New American Paintings/Blog

Northeast Issue #98 Sneek Peek! by New American Paintings

The 2012 Northeast Issue, #98, is now hitting newsstands across the US. We expect them to ship to subscribers in the next 1 to 2 weeks, so check those mailboxes! The juror for the Northeast issue was Dina Deitsch, deCordova Sculpture Park and Museum, Lincoln, MA.

Deitsch notes in her essay, “While the Northeast can be characterized by its cold weather, ties to the earliest days of American history, a collection of some very good schools, and perhaps, what is politely termed a Yankee frugality or better yet, pragmatism, the truth of the matter is that the art here bears no such defining characteristics. In the realm of painting, where the limits are the mind and hand, there is a remarkable range of forward-thinking ideas, subject matter, and technique. In the grouping of painters featured in this issue of New American Paintings you’ll come across works that speak more to the human experience—both local and global—and a broadening effect of thinking through painting as a material, as color, and less as a means to an end. This shift towards the materiality of paint seems to almost reinvigorate the medium, taking it into the space of the world itself.”

— View a list of all featured artists after the jump!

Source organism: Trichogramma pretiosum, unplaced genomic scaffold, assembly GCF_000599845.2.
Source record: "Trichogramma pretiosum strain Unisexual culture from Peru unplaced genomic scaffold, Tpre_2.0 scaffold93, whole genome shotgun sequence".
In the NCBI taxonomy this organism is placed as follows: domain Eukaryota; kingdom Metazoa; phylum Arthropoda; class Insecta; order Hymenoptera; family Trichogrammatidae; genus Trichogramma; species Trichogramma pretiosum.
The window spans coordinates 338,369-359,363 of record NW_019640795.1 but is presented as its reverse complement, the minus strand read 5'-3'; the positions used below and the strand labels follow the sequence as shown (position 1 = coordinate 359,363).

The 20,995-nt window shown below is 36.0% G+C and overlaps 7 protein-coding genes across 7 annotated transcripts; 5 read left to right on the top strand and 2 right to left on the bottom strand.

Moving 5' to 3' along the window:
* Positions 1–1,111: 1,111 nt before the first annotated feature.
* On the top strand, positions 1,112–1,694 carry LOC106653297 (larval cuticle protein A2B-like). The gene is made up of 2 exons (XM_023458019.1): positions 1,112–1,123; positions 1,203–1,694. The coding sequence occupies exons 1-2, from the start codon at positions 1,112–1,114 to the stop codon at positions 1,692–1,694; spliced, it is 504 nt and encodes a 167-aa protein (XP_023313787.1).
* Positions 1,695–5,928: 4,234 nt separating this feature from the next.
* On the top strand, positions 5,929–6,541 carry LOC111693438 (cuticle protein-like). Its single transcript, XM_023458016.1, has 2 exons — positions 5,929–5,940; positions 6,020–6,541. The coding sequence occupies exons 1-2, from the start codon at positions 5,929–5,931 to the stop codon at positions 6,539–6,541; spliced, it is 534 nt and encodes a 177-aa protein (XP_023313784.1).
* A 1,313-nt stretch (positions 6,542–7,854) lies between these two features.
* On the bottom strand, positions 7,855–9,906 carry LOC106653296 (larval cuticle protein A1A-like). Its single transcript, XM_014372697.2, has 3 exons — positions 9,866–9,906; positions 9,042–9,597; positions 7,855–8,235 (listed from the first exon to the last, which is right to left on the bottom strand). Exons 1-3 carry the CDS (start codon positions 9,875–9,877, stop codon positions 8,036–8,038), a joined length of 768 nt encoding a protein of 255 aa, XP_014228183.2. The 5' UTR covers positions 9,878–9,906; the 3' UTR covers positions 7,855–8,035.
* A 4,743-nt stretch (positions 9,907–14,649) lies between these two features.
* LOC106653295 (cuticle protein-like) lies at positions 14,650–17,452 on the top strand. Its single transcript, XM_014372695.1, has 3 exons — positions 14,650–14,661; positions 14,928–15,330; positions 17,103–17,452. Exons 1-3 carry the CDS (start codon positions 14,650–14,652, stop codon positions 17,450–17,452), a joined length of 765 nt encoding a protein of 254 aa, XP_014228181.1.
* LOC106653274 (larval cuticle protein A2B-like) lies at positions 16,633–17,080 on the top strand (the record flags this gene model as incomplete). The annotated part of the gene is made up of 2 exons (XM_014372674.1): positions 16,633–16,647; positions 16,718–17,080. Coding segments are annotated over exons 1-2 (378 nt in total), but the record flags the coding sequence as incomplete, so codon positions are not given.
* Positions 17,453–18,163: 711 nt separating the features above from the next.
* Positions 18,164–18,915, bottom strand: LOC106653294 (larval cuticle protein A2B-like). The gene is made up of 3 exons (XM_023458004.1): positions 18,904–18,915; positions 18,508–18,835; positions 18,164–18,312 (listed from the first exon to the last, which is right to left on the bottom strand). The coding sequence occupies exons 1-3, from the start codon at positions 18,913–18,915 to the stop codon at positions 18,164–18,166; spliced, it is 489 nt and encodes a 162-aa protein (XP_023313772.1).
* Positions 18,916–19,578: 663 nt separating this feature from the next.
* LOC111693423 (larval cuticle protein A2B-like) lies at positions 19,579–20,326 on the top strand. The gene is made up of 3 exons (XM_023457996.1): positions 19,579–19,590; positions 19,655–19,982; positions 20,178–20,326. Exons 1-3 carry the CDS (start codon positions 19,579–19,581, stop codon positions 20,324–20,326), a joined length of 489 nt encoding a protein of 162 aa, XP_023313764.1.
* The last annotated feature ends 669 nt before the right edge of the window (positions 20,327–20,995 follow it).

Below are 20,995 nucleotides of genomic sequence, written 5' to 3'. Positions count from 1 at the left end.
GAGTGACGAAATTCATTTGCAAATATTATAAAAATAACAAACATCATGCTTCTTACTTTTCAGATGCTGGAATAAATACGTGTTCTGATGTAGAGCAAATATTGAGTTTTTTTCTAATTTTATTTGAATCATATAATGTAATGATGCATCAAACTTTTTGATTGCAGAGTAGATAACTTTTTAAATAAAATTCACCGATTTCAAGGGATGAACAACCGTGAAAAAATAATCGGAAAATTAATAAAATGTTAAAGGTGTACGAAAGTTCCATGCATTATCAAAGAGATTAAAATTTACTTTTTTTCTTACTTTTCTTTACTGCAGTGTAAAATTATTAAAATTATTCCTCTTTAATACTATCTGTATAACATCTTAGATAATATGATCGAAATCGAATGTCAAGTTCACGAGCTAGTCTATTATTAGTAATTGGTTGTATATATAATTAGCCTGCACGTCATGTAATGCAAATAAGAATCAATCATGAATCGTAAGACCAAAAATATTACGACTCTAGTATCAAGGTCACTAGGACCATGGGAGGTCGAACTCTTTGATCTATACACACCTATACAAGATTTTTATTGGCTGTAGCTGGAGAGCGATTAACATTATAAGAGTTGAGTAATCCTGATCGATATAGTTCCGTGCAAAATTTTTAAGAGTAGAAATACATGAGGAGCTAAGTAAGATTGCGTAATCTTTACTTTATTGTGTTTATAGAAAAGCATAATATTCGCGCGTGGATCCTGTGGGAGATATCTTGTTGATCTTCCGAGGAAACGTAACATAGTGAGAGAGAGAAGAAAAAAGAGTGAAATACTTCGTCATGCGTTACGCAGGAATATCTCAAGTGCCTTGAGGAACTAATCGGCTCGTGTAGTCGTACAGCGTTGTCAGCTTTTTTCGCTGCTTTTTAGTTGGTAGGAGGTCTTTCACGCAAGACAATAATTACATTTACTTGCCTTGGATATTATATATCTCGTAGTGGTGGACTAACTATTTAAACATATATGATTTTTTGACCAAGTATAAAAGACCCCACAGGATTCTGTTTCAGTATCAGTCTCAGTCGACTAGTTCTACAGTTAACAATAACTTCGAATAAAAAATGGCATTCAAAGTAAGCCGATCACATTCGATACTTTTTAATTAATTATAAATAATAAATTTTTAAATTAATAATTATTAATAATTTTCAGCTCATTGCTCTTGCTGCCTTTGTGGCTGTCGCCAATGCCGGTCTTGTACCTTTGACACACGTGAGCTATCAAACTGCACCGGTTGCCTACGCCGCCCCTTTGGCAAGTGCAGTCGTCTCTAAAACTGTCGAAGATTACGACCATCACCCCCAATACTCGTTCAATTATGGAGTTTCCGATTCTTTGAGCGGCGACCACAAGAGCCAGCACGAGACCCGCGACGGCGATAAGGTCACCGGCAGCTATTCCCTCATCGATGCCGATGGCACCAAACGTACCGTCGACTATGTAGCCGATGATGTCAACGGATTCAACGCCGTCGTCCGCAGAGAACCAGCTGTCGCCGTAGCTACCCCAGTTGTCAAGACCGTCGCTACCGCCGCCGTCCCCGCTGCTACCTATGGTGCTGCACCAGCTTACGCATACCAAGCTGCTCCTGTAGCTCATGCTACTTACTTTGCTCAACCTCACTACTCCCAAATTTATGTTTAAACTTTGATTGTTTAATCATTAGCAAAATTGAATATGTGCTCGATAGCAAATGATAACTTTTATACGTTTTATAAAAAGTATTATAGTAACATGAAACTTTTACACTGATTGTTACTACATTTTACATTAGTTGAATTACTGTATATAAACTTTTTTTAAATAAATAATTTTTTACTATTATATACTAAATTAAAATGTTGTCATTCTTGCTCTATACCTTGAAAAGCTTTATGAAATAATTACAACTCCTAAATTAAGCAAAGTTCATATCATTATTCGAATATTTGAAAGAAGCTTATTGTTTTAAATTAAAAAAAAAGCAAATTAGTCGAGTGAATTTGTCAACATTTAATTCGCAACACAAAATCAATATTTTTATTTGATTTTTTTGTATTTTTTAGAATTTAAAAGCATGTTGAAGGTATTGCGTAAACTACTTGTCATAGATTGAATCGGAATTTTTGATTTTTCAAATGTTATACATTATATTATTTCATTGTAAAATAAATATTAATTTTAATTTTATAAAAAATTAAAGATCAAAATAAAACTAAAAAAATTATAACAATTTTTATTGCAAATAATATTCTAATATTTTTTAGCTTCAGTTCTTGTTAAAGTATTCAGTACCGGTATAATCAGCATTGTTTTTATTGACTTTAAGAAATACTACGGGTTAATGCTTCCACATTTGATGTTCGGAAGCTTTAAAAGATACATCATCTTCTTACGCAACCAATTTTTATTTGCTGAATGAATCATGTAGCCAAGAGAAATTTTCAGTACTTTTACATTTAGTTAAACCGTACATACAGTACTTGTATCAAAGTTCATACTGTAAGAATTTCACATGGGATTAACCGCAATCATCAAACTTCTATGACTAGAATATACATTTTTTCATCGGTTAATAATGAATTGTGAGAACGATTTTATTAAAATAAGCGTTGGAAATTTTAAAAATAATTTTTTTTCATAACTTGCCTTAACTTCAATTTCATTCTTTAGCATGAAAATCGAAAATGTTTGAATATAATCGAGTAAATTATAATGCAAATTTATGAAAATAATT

You can pre-order the issue by calling 617-778-5265.

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Painting like a Sculptor: In the Studio with Peter Opheim by openstudiospress

For all the implied detail that jpegs provide, there’s nothing quite like seeing a painting in person. I was certain that when I set out to visit German-born artist Peter Opheim at his Chinatown studio in New York, I had a pretty good handle on what I would expect to see. But appearances can be deceiving, and a closer inspection of the surface of his works was not unlike being whispered a very important secret, with all the weight of the work carried with it. The surface quality of these paintings is both remarkable and remarkably important to the understanding of his work.

When viewed in their entirety, or seen from a distance, Opheim’s large-scale paintings reveal very little about their surfaces. Based on individual sculptural maquettes made of clay (which I had the rare pleasure of seeing in the studio), the artist’s colorful subjects are rendered with a very small brush, effectively making his painted works seem more like hand-made objects. Each tiny brushstroke appears as if Opheim has instead sculpted the paint with his fingers, casting a very sculptural glow over his oil paintings.

For Opheim, the result is less about an accurate representation of his clay maquettes and more about the careful abstraction of his compositions. For decades, the artist worked almost exclusively with abstracted imagery, and his recent work deeply recalls that spirit. I caught up with Opheim as he was preparing for a solo show at VOLTA NY with Steven Zevitas Gallery. More after the jump!

—Evan J. Garza, Editor-at-large

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